Lastly, follicular keratosis is common on the face and joints. It is a set of dark birthmarks that often show up during the first few months of life, typically along the eyebrows, eyes, cheeks, and scalp. Generally, it progresses until puberty, then stops. Sometimes it may leave scars, which may prevent hair growth in those areas. café-au-lait spots can occur, not unlike those seen in neurofibromatosis.
As of 2001, there are no molecular or biochemical tests for Noonan syndrome, which would aid in confirming a diagnosis. Therefore, it is a clinical diagnosis, based on findings and symptoms. The challenge is that there are several conditions that mimic Noonan syndrome. If a female has symptoms, a chromosomal study is crucial to determine whether she has Turner syndrome, as she would have a missing X chromosome. Other chromosomal conditions that are similar include trisomy 8p (three copies of the small arm of chromosome 8) and trisomy 22 mosaicism (mixed cell lines with some having three copies of chromosome 22). A karyotype would help to rule these out.
An extremely similar condition is Cardio-facio-cutaneous syndrome (CFC), which has similar facial features, short stature, lymphedema, developmental delays, as well as similar heart defects and skin findings. It has been debated as to whether CFC and NS1 are the same condition. The most compelling argument that they are two, distinct condition lies with the fact that all cases of CFC are sporadic (meaning there is no family history), whereas NS1 may often be seen with a family history.
Other similar conditions include Watson and multiple lentigines/LEOPARD syndrome, as they are associated with pulmonary stenosis, wide-set eyes, chest deformities and mental delays. Careful study would identify Noonan syndrome from these.
Most individuals are diagnosed with NS1 in childhood, however some signs may present in late stages of a pregnancy. Lymphedema, cystic hygroma, and heart defects can sometimes be seen on a prenatal ultrasound. With high-resolution technology, occasionally some facial features may be seen as well. After such findings, an amniocentesis would typically be offered (as Turner syndrome would also be suspected) and a normal karyotype would further suspicion of NS1.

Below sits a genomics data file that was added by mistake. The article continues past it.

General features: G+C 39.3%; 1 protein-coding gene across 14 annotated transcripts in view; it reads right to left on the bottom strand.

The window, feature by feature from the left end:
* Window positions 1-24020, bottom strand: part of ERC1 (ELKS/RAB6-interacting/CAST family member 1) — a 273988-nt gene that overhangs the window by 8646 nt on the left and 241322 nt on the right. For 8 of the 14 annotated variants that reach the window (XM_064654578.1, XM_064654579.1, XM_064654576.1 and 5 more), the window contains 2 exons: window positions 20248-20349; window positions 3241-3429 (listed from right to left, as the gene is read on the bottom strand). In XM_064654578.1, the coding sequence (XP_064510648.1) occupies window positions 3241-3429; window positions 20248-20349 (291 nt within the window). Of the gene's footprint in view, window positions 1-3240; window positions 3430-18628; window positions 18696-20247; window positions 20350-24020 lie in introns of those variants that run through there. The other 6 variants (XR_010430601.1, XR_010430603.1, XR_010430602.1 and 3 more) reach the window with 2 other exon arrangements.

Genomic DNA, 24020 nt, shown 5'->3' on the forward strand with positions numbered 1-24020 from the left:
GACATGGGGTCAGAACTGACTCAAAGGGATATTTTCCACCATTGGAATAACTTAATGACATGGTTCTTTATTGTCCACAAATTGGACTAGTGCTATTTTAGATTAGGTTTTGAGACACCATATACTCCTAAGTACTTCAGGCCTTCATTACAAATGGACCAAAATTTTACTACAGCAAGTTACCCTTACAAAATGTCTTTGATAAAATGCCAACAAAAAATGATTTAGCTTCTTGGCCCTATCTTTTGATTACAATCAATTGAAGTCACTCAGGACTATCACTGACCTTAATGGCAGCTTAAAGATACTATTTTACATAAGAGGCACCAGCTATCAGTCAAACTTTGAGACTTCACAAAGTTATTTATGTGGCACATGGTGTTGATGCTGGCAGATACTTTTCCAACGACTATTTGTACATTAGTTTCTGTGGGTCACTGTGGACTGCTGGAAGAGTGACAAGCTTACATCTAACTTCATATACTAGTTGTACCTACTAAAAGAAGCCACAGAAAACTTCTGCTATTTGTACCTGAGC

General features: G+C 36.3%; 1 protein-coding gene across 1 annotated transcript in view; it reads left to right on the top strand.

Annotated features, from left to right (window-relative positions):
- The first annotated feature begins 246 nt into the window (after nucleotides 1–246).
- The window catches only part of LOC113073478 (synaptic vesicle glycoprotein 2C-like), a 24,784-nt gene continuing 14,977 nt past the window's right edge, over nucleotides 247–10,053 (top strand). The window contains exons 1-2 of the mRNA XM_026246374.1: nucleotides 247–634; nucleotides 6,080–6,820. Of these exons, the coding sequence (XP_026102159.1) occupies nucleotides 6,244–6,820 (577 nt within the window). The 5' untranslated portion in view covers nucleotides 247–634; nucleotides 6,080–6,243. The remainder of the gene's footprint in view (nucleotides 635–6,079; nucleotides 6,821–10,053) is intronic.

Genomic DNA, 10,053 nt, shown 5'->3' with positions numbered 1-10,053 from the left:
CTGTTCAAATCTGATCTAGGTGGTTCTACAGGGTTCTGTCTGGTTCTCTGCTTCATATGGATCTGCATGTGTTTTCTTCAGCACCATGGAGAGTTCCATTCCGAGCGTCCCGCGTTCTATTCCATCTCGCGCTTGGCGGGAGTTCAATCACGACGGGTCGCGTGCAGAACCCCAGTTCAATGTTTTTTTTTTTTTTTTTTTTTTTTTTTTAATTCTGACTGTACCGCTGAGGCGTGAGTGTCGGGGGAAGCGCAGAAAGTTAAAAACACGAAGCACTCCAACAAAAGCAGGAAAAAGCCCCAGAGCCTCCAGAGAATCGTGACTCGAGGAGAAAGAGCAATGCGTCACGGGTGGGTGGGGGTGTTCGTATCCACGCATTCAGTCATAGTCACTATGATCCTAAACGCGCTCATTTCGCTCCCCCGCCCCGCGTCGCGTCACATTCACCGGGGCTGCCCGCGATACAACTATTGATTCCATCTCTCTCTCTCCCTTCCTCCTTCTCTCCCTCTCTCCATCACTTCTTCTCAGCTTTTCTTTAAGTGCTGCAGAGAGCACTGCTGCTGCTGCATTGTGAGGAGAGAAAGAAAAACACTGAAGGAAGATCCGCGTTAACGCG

Treatment and management
Treatment is very symptom-specific, as not everyone will have the same needs. For short stature, some individuals have responded to growth hormone therapy. The exact cause of the short stature is not well defined, and therapies are currently being studied. Muscle weakness and early delays often necessitate an early intervention program, which combines physical, speech, and occupational therapies. Heart defects need to be closely followed, and treatment can sometimes include beta-blockers or surgeries, such as opening of the pulmonary valve. For individuals with clotting problems, aspirin and medications containing it should be avoided, as they prevent clotting. Treatments using various blood factors may be necessary to help with proper clotting. Drainage may be necessary for problematic lymphedema, but it is rare. Cryptorchidism may be surgically corrected, and testosterone replacement should be considered in males with abnormal sexual development. Back braces may be needed for scoliosis and other skeletal problems. Unfortunately, medications such as creams for the follicular keratosis are usually not helpful. Developmental delays should be assessed early, and special education classes may help with these. In summary, these various treatment modalities require careful coordination, and many issues are lifelong. A team approach may be beneficial.
Prognosis for Noonan syndrome is largely dependent on the extent of the various medical problems, particularly the heart defects. Individuals with a severe form of the condition may have a shorter life span than those with a milder presentation. In addition, presence of mental deficiency in 25% of individuals affects the long term prognosis.
The Noonan Syndrome Support Group, Inc. c/o Mrs. Wanda Robinson, PO Box 145, Upperco, MD 21155.(888)
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"Noonan Syndrome." Family Village. <http://www.familyvillage.wisc.edu/lib_noon.htm
"Noonan Syndrome." Pediatric Database. <http://www.icondata.com/health/pedbase/files/NOONANSY.HTM
Deepti Babu, MS